Soon hospitals were at capacity, as were the morgues and cemeteries. In a study published in 2009 in the Proceedings of the National Academy of Sciences on the incidence curves of the 1918 epidemic in Philadelphia, researchers note that, 72 hours following the parade, all the beds in the city’s 31 hospitals were filled and by “the evening of October 3, the closure of schools, churches, and places of public amusement was adopted by the Philadelphia city council.”

In six weeks, 12,000 were dead. The smell of bodies left to rot in homes while they waited to be removed permeated the streets. The spread of the virus was exacerbated by existing conditions in the city: a booming population drawn by the wartime industries, a density of housing, and a lack of sanitation services and safe drinking water in these working-class neighborhoods....

A Very Interesting Business Observation That May Have Saved Us A Bundle

I've mentioned over the years that we like business journalists. We get some of our best ideas from them.
Here's one from FT Alphaville's Jemima Kelly that stood out enough that we headlined it:

Dec. 3, 2019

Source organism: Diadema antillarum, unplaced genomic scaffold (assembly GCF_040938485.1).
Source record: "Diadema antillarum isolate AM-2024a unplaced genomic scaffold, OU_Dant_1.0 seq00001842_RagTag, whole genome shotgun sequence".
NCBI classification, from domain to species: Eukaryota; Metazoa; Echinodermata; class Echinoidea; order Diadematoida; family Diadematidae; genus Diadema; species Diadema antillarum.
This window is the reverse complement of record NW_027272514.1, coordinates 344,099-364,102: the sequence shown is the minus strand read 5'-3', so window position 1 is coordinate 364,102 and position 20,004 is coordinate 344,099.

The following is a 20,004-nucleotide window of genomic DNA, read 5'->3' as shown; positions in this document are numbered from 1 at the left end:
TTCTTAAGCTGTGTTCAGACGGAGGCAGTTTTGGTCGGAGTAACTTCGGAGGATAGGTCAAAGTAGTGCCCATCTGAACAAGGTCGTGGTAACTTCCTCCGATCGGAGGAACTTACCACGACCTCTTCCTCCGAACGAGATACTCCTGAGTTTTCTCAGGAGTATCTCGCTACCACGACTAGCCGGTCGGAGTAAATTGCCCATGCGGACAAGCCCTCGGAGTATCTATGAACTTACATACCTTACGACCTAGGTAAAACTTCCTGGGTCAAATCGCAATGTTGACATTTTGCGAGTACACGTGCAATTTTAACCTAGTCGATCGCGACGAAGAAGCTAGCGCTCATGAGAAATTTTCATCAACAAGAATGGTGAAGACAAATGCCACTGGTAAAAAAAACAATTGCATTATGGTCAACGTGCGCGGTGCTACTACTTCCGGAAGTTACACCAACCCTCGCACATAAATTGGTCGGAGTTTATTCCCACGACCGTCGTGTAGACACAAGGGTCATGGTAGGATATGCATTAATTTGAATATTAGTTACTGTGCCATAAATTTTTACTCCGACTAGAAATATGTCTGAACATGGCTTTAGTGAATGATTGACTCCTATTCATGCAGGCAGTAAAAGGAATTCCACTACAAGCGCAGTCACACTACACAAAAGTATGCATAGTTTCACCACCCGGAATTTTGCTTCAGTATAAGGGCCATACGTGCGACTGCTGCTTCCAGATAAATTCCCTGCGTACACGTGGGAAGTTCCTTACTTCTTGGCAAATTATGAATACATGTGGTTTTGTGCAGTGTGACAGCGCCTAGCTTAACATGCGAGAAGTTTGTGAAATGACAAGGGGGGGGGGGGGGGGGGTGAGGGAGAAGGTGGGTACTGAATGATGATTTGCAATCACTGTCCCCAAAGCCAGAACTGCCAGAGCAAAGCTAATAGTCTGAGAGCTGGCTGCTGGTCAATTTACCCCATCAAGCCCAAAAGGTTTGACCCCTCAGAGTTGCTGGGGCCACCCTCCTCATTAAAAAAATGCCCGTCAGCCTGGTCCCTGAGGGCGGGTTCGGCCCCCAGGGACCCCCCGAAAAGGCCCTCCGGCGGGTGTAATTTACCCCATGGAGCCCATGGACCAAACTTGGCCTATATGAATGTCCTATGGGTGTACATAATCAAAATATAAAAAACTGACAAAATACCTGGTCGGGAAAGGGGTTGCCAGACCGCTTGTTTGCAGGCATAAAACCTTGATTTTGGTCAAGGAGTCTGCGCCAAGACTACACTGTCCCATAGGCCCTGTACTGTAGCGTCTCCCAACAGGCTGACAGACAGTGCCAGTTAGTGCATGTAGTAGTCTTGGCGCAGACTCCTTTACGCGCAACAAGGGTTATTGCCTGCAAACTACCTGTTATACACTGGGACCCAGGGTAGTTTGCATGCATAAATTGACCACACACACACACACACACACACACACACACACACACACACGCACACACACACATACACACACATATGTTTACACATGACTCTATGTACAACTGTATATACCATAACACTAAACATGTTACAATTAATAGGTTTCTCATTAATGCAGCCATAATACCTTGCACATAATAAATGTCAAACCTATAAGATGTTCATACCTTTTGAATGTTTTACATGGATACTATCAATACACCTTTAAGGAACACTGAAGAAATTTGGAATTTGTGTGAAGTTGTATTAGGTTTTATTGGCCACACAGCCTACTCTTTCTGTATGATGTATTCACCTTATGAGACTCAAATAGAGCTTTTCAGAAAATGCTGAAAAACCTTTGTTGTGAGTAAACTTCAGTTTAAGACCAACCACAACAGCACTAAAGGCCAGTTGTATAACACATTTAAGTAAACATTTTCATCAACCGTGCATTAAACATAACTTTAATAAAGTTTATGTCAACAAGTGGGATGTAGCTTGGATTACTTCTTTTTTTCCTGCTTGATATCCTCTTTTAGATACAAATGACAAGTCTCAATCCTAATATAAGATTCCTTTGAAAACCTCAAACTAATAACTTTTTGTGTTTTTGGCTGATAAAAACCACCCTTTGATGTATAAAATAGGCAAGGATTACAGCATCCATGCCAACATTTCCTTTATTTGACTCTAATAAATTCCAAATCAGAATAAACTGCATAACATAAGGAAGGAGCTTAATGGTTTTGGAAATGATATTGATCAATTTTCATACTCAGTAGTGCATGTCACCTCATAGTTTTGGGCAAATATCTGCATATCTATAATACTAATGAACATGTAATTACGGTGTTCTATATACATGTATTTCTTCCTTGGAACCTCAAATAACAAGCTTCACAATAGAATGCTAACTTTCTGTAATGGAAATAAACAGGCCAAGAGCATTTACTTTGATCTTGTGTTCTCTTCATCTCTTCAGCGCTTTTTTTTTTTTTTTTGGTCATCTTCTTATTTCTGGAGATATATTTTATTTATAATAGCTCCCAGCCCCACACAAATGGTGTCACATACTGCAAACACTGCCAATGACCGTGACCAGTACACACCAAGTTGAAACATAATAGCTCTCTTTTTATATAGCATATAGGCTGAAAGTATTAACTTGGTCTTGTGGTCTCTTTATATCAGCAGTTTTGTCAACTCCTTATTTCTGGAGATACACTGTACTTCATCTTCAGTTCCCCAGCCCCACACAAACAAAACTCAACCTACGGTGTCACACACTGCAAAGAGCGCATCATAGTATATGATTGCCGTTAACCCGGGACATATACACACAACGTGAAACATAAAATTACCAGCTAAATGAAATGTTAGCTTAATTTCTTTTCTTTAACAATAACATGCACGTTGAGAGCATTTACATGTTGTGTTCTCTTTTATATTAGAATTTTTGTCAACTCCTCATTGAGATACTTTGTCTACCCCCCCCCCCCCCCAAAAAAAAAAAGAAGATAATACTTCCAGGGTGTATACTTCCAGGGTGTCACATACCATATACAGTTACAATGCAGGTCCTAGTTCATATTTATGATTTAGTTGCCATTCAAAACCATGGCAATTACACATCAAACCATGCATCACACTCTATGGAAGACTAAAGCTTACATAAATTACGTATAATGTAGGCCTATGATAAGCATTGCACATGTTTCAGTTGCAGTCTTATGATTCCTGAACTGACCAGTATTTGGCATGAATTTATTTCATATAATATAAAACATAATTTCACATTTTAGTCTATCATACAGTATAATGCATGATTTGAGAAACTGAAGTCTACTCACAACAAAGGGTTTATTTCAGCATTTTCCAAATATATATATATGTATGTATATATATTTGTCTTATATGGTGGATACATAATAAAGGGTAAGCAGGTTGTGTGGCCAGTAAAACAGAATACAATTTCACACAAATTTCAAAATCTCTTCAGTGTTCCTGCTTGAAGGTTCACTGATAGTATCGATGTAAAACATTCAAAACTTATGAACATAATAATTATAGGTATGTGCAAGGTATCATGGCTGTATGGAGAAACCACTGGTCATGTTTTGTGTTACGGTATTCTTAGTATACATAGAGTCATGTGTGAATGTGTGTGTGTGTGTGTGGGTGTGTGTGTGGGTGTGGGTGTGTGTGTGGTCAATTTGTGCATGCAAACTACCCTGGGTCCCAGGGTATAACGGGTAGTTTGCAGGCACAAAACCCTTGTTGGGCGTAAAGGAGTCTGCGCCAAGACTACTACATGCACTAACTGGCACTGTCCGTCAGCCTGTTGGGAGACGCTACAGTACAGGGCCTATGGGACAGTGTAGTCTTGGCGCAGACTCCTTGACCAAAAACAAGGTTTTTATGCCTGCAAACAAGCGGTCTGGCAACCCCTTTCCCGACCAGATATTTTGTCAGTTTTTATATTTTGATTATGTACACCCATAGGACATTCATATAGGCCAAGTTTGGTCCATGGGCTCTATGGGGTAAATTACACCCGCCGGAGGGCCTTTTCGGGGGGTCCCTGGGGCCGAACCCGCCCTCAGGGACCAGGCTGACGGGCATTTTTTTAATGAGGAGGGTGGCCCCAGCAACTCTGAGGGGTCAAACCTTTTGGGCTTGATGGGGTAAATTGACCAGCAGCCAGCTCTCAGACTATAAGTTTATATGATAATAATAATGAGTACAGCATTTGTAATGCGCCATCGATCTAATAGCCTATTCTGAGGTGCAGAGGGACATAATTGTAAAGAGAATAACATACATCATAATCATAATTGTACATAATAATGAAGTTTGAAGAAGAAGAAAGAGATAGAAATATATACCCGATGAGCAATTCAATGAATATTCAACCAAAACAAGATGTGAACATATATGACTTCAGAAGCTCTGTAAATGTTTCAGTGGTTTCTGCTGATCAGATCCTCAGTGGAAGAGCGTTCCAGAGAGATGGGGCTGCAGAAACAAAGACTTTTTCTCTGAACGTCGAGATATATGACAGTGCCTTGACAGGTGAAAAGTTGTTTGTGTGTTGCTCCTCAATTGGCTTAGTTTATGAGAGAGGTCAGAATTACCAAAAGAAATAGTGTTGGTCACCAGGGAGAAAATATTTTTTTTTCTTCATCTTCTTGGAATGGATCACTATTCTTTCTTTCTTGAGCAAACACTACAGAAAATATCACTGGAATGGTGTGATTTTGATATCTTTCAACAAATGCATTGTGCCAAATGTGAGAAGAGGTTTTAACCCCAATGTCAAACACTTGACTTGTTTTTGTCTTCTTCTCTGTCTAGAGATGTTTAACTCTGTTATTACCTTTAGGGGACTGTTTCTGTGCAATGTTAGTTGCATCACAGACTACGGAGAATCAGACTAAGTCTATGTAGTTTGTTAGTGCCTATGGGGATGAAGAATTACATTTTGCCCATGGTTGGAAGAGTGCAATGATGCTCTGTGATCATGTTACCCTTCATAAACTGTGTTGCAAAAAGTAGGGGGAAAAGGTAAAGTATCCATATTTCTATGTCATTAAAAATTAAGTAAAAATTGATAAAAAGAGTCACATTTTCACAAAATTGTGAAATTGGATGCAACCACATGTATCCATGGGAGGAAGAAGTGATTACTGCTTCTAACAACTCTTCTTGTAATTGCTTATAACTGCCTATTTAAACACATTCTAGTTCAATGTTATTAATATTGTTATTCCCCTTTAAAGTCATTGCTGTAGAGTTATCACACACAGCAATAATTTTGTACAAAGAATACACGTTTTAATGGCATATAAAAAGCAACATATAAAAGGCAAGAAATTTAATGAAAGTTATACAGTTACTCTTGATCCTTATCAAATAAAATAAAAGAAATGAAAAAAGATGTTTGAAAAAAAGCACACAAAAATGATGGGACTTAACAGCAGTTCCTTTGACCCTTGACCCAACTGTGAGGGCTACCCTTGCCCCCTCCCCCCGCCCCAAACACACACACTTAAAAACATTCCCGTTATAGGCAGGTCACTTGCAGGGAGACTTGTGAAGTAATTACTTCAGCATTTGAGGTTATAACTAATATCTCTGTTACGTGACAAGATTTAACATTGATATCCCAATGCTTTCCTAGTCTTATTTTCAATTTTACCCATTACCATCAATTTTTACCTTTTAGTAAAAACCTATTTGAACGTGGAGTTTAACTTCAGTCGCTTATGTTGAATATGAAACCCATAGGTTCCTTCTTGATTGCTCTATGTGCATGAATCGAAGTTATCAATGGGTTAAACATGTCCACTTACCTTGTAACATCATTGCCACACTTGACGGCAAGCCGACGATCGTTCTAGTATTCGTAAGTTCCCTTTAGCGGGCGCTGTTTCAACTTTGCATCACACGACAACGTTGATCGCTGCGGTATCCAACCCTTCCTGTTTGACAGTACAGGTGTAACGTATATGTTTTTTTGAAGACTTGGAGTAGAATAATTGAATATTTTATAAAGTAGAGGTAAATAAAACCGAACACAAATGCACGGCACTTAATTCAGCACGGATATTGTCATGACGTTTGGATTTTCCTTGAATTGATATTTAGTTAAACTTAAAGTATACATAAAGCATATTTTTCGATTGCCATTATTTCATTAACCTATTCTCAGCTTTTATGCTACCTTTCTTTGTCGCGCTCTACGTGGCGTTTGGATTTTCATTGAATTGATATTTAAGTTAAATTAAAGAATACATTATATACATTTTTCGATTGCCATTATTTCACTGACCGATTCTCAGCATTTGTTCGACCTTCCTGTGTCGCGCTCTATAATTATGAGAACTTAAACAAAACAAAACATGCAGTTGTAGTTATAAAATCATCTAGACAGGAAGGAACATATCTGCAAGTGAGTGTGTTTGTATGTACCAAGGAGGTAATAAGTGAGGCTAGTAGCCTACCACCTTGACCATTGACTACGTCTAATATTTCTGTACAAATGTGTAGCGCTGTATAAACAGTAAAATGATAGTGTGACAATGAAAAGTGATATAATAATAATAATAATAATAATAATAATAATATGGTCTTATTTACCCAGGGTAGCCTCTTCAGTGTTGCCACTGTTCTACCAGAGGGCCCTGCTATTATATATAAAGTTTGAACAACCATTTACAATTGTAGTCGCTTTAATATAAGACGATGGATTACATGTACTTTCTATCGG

This Might Be Important: "Is the fintech bubble bursting?" 

I haven't paid as much attention to fintech as maybe I should have.
For our purposes it started dropping off the radar a couple years ago when it seemed every little wannabe entrepreneur had dispensed with making the case for what they were doing and how their product/idea/dream would help the end user and those said wannabe entrepreneurs would cut directly to the chase:
"Just give us some money"
We'll get to a couple of the headline takeaways but first here's the FT's Jemima Kelly to give us the lay of the land:
This year, it has felt like hardly a week has passed without some fintech declaring nonchalantly that it’s raised another few hundred million pounds.
On Monday, it was the turn of a little-known (to us anyway) start-up called Hastee, which gives employees access to their pay as they earn it. It announced that it had raised £208m in its latest funding round.

Challenger bank Revolut, meanwhile, is in the process of trying to raise $500m in equity and $1bn via a convertible loan from investors, in a fundraise that could value the company at as much as $10bn. This comes despite the fact that, like many fintechs, the company has never been profitable (apart from a brief period in early 2018 during peak crypto-mania, when Revolut launched crypto trading).